New Year’s resolutions, often tied to productivity, can involve getting healthier, better organized, more financially savvy, and rid of old habits.

Technology can help automate and streamline many of these tasks and, better yet, save you time and money in the long run.

71. Reports: Google to Sell Wireless Phone Service -

Google is planning to sell wireless phone service directly to consumers using the networks of Sprint and T-Mobile, according to reports published Wednesday.

If everything falls into place, Google Inc. could offer discounted wireless data plans that would pressure other major carriers to offer better deals and services or risk losing customers.

72. Reports: Google Planning to Sell Wireless Phone Service -

SAN FRANCISCO (AP) – Google is planning to sell wireless phone service directly to consumers using the networks of Sprint and T-Mobile, according to reports published Wednesday.

If everything falls into place, Google Inc. could offer discounted wireless data plans that would pressure other major carriers to offer better deals and services or risk losing customers to a powerful rival.

73. Regions Launches Digital Financial Education Game -

Regions Bank has started the new year by adding something new to its collection of financial advice, guidance and educational materials for consumers.

74. Puzzles Live -

“Life’s a puzzle. Let’s fill in the blanks.” That’s the title of a speech I’ve been giving of late. Without being too literal, I find parallels between crosswords and everyday existence.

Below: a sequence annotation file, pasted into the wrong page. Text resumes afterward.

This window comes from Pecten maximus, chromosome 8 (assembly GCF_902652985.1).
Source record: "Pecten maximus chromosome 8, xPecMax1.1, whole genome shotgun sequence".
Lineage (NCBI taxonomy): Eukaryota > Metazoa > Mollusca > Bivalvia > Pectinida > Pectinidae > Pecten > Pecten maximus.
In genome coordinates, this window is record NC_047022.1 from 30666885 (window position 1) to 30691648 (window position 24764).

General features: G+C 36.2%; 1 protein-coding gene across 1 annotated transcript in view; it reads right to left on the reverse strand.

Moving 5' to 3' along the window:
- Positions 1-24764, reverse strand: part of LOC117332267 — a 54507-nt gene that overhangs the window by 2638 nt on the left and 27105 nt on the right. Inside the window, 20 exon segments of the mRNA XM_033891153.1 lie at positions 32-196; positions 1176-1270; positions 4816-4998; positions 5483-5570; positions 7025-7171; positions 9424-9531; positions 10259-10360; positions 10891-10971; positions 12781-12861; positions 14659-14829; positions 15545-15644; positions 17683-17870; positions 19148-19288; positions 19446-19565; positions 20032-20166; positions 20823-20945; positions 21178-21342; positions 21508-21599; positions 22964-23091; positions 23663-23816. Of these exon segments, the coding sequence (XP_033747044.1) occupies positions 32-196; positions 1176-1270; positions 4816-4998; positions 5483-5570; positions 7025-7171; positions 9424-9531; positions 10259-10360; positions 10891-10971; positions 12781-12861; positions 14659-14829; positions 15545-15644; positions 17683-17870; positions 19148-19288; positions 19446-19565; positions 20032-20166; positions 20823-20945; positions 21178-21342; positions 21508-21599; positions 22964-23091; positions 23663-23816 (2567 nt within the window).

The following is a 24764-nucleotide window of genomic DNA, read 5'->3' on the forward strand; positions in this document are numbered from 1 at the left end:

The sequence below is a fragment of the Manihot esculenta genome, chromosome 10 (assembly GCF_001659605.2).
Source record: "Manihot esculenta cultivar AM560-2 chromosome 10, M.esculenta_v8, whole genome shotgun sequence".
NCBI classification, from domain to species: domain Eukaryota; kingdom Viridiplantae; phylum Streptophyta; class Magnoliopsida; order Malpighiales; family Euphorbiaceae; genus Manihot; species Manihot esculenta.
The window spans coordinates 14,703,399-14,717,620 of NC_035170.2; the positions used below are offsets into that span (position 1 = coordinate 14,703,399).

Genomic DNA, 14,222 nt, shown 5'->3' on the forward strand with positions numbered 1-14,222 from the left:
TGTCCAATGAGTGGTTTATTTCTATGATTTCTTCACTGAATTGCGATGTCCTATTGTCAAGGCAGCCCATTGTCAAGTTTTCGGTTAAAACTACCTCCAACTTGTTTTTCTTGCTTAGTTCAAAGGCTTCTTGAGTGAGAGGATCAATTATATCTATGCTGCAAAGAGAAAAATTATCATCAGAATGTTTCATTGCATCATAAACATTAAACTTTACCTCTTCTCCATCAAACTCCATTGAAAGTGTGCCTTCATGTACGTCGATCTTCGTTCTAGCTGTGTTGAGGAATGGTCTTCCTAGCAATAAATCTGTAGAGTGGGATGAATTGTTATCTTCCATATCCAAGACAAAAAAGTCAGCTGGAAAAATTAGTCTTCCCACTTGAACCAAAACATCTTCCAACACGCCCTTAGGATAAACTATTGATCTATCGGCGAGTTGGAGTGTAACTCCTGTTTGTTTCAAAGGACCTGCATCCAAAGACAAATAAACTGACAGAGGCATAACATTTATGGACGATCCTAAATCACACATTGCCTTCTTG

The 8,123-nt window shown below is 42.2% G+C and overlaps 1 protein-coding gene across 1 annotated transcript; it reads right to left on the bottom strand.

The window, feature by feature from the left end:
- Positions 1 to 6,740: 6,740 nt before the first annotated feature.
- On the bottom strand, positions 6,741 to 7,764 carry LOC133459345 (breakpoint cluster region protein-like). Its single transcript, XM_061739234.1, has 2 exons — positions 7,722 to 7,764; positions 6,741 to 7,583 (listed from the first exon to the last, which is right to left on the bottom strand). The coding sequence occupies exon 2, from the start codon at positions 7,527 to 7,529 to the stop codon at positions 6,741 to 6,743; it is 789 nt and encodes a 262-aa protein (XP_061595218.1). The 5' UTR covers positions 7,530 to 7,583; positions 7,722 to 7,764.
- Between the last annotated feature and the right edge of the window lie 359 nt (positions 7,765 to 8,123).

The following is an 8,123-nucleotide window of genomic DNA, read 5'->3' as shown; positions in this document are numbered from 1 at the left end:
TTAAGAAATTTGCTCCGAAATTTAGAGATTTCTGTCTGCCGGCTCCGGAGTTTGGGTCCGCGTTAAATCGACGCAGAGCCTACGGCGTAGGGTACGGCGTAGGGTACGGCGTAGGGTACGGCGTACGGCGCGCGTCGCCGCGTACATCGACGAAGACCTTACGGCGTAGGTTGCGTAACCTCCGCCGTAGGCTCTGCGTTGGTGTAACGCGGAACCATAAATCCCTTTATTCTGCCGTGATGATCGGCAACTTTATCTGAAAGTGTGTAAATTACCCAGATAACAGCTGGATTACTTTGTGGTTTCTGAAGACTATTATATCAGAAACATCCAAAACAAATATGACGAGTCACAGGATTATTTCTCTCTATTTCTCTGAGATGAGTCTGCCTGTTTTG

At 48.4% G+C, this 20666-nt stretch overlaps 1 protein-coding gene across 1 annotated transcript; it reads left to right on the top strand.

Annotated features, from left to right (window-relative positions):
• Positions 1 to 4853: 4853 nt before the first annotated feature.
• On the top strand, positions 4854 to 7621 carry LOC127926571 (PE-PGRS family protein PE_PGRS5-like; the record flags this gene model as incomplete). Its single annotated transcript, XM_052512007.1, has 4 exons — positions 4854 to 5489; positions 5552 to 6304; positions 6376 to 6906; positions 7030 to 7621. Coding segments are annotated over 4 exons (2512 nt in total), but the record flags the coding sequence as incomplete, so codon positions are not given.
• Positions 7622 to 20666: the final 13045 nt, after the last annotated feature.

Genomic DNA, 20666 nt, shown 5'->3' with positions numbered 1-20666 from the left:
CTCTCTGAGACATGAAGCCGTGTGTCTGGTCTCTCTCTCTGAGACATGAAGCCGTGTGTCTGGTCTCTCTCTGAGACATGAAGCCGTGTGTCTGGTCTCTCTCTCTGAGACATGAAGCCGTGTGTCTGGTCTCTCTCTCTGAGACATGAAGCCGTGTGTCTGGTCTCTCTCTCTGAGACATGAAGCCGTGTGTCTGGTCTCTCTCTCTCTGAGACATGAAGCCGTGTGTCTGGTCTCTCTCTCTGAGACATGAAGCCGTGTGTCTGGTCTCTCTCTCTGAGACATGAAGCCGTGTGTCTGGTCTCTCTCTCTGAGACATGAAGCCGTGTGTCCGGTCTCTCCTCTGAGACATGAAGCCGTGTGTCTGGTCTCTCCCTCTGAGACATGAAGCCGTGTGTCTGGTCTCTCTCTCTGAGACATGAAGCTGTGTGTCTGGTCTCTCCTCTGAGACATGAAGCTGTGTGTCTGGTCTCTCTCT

75. European Job Hunt -

When I visited Dublin, Ireland, in 2013, I was surprised at what I found. It was a European city that in some ways reminded me of home. People were incredibly friendly. The culture was built around music, food and socializing. The city’s core is a similar size to Downtown Memphis, and it’s built around a river.

76. Trekking In -

Google already has mapped cities like Memphis extensively via the company’s now familiar, camera-equipped Street View cars, which produce interactive images that can be explored by a curious user. The search company, though, has also taken that technology a step farther, with the result available in Memphis starting today.

77. TV Makers Design for Streaming Video to Stay Relevant -

LAS VEGAS (AP) – Does anyone just watch TV anymore? The dramatic shift toward online and mobile viewing is driving television set makers to design as much for streaming video as for watching broadcast or cable channels.

78. Raise Your Home's IQ: Smart Gadgets Take Center Stage at CES Gadget Show -

LAS VEGAS (AP) – Imagine a world in which your garage door opens automatically as you pull into the driveway. The living room lights and heater turn on – perhaps the oven starts warming up, too. In the so-called "smart home," cars, appliances and other devices all have sensors and Internet connectivity to think and act for themselves, and make your life easier.

79. Key Decisions on Drones Likely From Congress -

WASHINGTON (AP) – The Obama administration is on the verge of proposing long-awaited rules for commercial drone operations in U.S. skies, but key decisions on how much access to grant drones are likely to come from Congress next year.

80. Travel Trends for 2015 -